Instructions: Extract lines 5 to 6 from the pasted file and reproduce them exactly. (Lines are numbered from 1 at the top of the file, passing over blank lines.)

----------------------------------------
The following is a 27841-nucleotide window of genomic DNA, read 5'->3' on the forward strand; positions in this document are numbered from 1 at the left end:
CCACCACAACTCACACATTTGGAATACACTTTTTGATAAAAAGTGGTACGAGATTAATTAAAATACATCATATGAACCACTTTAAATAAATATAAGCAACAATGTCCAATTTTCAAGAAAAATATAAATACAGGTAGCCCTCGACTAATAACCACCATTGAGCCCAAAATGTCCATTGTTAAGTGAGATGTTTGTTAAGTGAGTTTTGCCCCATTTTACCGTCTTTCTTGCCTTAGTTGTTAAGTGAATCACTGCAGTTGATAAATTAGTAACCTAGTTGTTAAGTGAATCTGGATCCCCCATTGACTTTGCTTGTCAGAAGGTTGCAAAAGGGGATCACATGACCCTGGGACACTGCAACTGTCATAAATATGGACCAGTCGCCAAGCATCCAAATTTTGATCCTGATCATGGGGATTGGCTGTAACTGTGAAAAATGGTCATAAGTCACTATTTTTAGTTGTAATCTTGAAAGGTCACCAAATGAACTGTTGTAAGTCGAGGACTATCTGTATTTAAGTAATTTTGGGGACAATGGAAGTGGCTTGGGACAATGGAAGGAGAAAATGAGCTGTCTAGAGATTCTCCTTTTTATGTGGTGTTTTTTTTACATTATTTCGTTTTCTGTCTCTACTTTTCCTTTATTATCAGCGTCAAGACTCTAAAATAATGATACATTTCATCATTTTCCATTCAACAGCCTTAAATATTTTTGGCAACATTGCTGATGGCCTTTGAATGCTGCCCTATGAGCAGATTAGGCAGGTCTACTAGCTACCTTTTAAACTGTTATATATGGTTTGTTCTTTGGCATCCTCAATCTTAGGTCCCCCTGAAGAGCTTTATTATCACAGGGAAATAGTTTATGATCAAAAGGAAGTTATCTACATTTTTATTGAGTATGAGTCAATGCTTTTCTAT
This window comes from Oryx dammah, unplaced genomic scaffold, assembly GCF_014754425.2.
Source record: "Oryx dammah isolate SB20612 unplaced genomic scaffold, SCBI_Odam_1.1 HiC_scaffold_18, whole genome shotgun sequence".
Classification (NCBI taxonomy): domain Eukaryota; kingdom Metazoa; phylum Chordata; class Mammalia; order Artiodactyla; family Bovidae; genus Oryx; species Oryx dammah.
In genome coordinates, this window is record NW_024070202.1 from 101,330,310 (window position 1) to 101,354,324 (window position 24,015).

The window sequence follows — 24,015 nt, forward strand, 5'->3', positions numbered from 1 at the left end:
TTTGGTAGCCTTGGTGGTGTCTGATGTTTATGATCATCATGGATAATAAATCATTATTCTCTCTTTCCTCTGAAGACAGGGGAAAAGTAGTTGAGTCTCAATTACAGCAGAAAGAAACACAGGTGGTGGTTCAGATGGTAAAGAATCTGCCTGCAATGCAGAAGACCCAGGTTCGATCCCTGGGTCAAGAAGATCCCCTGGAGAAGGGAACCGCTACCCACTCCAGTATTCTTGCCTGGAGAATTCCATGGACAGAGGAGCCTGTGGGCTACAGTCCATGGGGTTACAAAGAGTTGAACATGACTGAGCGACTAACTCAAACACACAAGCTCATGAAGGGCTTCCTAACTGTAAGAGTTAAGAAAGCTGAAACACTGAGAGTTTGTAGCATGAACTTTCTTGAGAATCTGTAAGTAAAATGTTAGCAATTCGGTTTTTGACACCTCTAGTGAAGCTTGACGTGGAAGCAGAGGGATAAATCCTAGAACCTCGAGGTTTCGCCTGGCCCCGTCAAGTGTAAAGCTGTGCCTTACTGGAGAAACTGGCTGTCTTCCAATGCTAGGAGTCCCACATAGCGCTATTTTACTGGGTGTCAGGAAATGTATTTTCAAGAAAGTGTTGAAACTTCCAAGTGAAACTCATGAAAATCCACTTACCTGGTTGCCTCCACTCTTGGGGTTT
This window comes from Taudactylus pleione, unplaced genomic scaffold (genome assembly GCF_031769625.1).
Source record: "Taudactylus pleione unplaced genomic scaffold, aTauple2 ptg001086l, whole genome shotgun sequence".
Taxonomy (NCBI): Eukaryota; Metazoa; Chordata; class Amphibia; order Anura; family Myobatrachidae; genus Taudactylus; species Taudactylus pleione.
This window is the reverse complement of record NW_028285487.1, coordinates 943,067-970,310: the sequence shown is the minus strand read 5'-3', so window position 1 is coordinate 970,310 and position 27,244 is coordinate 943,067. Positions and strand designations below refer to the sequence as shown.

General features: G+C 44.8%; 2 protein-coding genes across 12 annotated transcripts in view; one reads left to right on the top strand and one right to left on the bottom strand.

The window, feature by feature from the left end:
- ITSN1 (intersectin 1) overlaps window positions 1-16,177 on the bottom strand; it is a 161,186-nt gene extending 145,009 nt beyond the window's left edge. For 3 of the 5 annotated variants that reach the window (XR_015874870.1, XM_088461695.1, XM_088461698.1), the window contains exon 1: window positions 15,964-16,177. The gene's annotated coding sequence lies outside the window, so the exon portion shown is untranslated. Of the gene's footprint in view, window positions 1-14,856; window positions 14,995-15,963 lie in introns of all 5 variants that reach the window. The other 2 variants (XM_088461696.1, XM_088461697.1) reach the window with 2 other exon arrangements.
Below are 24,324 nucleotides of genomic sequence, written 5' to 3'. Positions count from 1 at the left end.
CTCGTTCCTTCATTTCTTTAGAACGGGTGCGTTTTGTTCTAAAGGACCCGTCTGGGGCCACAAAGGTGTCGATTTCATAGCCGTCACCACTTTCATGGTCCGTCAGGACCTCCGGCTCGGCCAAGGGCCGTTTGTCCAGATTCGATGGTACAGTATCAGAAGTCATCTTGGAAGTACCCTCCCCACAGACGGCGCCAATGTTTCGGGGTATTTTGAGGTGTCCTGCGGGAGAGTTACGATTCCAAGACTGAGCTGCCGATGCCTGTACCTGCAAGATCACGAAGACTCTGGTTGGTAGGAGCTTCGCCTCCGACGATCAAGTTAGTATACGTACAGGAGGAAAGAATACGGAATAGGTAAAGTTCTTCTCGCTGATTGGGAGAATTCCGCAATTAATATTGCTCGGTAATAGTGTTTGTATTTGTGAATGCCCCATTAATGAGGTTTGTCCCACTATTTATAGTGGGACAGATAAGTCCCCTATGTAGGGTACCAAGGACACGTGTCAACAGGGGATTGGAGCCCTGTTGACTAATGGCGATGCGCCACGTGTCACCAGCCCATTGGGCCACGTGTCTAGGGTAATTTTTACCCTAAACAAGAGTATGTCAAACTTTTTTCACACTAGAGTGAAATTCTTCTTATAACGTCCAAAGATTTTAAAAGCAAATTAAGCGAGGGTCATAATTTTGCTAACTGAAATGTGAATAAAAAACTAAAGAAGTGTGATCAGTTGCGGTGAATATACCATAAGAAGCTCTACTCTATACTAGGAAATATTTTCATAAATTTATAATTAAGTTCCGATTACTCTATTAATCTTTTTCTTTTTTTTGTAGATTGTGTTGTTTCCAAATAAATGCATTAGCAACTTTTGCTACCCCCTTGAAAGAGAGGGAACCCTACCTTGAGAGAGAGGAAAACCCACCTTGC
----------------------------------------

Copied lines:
Classification (NCBI taxonomy): domain Eukaryota; kingdom Metazoa; phylum Chordata; class Mammalia; order Artiodactyla; family Bovidae; genus Oryx; species Oryx dammah.
In genome coordinates, this window is record NW_024070202.1 from 101,330,310 (window position 1) to 101,354,324 (window position 24,015).